Connecticut's farmers markets are in full swing. On the town greens in Trumbull, Kent, Middletown, Danbury and New Milford, in downtown parking lots in Greenwich, Shelton and Darien, at Grace Baptist church in Waterbury and the Old State House in Hartford, the community center in Rowayton and a playground in Bristol, on Wall Street in Bridgeport, Main Street in Stamford, Orange Street in New Haven and at 48 other sites around Connecticut, farmers and eaters come together to celebrate their mutual dependence and to help sustain each other.
Just 12 years ago, there were fewer than 20 farmers markets in Connecticut. This year, at 63 markets around the state, 183 farmers sell their fruits, vegetables, herbs and flowers directly to consumers.
Local farmers need people to buy and eat the food they grow-to appreciate the flowers and enjoy the herbs. Everyone who eats needs farmers. Many of us yearn for the real flavor of fresh local produce and for a connection to the seasonality of fruits and vegetables grown nearby.
Farmers Markets are an ancient, yet still very effective way to make these connections. Held at a regular time and place, usually once a week, local farmers set up displays of their produce in these "sell-only-what-you-grow" markets, supervised by the Department of Agriculture and local health districts. Some markets started in May. All of them are open by now (when the always-popular corn and tomatoes begin to ripen) and they keep going well into the fall.
Farmers Markets allow growers and eaters to get to know each other. An important part of many cultures around the world, they are growing in popularity, not just in Connecticut, but all over the United States. Farmers markets are an almost pure example of the free-market system. They are critical to a sustainable, local economy and are essential in order to protect and preserve farms in our communities. If farmers here can't sell what they grow, their farms will become subdivisions and strip malls, the final crop.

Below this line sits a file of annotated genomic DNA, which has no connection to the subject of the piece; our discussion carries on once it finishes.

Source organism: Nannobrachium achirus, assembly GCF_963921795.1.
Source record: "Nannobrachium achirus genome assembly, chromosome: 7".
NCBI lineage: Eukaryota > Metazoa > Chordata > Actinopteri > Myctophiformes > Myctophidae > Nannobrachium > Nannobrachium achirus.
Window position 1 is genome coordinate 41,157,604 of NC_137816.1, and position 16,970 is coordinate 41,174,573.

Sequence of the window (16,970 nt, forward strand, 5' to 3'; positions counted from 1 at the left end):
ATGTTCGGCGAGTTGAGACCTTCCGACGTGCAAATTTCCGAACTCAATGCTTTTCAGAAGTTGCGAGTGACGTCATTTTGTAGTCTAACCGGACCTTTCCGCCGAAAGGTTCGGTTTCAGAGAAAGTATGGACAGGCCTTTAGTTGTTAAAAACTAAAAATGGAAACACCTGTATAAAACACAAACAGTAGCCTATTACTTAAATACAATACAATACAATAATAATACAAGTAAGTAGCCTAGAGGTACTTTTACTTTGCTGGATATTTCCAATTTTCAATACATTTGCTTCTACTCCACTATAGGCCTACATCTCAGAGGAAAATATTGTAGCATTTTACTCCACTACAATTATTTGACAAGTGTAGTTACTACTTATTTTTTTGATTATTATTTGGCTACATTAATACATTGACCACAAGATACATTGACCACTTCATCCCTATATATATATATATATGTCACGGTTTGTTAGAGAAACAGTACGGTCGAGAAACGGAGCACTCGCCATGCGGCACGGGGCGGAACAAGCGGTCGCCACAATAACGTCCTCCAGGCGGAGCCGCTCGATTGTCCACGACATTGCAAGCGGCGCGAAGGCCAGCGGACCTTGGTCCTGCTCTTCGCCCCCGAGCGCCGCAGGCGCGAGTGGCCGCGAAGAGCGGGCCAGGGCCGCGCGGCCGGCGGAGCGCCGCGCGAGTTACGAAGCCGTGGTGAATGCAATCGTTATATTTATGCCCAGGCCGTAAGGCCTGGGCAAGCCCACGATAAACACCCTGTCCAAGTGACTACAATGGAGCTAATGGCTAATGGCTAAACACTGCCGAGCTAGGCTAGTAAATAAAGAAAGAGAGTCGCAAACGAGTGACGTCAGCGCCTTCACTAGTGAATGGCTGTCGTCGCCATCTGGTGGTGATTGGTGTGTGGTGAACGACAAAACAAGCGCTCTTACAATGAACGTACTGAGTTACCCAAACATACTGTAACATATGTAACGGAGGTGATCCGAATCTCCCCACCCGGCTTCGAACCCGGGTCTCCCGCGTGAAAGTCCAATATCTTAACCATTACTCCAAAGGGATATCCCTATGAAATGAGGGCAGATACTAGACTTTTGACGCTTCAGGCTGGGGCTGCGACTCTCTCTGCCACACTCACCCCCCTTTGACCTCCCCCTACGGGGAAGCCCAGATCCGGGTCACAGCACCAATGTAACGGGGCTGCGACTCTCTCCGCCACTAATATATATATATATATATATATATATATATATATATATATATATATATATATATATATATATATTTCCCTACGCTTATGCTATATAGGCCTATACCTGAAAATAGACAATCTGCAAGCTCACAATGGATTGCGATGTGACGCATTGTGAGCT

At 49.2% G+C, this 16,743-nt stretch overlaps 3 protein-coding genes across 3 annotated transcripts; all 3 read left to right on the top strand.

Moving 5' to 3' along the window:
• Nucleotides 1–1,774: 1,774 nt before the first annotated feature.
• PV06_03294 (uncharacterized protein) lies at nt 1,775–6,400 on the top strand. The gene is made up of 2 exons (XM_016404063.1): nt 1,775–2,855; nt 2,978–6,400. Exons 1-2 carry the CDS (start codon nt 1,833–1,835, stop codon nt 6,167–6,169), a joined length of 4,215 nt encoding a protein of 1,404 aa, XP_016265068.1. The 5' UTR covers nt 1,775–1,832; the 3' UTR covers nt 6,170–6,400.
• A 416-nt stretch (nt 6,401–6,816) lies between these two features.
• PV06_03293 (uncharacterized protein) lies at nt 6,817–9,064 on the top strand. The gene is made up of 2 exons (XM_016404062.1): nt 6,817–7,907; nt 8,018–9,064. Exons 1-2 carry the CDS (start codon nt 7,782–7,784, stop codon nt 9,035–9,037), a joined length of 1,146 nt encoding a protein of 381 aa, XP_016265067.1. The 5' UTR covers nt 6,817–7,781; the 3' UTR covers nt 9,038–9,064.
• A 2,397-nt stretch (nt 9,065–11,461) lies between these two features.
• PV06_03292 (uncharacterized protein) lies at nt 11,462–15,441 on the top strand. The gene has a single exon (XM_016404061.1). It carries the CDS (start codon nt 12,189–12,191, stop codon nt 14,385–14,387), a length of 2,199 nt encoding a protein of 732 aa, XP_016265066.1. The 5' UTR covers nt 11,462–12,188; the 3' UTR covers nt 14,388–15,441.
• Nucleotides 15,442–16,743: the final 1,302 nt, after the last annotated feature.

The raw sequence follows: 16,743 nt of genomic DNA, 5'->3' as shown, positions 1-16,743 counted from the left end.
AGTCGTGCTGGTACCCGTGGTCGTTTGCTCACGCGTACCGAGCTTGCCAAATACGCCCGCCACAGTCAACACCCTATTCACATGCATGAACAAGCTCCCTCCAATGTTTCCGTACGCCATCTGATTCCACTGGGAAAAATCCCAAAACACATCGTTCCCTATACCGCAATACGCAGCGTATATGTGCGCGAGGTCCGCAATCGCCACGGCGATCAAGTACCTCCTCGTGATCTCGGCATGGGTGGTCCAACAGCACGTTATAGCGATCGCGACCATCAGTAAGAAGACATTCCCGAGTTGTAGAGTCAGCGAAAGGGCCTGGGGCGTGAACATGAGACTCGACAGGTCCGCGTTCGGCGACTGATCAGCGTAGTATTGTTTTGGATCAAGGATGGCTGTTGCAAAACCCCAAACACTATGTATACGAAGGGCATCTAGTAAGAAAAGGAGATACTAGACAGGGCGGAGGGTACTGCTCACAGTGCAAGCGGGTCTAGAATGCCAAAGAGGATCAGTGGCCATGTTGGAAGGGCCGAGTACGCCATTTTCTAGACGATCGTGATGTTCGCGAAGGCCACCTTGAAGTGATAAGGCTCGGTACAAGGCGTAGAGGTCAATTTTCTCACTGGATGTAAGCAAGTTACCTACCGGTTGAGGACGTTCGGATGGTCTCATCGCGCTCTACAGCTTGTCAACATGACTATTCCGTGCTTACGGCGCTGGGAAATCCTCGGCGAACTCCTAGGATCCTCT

"Farmers markets are very hot," says Rick Macsuga, the Connecticut Department of Agriculture employee most responsible for the tremendous growth in Farmers Markets in this state. He noted that while it used to be hard to get some towns to accept the idea of having a market, now they come to him requesting one. Some are even proposing permanent structures in town to accommodate this local economic activity. However, more farmers are needed to meet the demand.
The distribution sector of the food system has grown to take the lion's share of the money we spend on food, 80 cents out of every dollar. The food cartel has become so powerful that it can drive down the prices paid to farmers and drive up consumer costs, while it takes advantage of as many government subsidies and tax benefits as possible. Farmers Markets are one of our most effective tools for altering this unsustainable situation.
Here, customers are interested in freshness and flavor. They crave a more direct experience than that provided by supermarket produce that's traveled all the way from Chile or California. They like being able to talk to the farmers, to ask about varieties and to learn more about growing methods.
On Tuesday afternoon, Suzanne and I took our garlic and flowers to the market in Seymour. This is our fourth year there, and it was great to see so many old friends and regular customers.
Here's a few tips for those shopping at a farmers market for the first time. Visit all the farm displays first to see what's available. Ask questions. Get some cooking ideas. When you shop early, you get the biggest selection. Shopping late offers the best bargains. Many farmers will take special orders.
A listing of the Farmers Markets in Connecticut is available from the Connecticut Department of Agriculture, State Office Building, Hartford, CT 06106. Enclose a self-addressed, stamped envelope.
Hope to see you soon at the Farmers Market!
This is Bill Duesing, Living on the Earth
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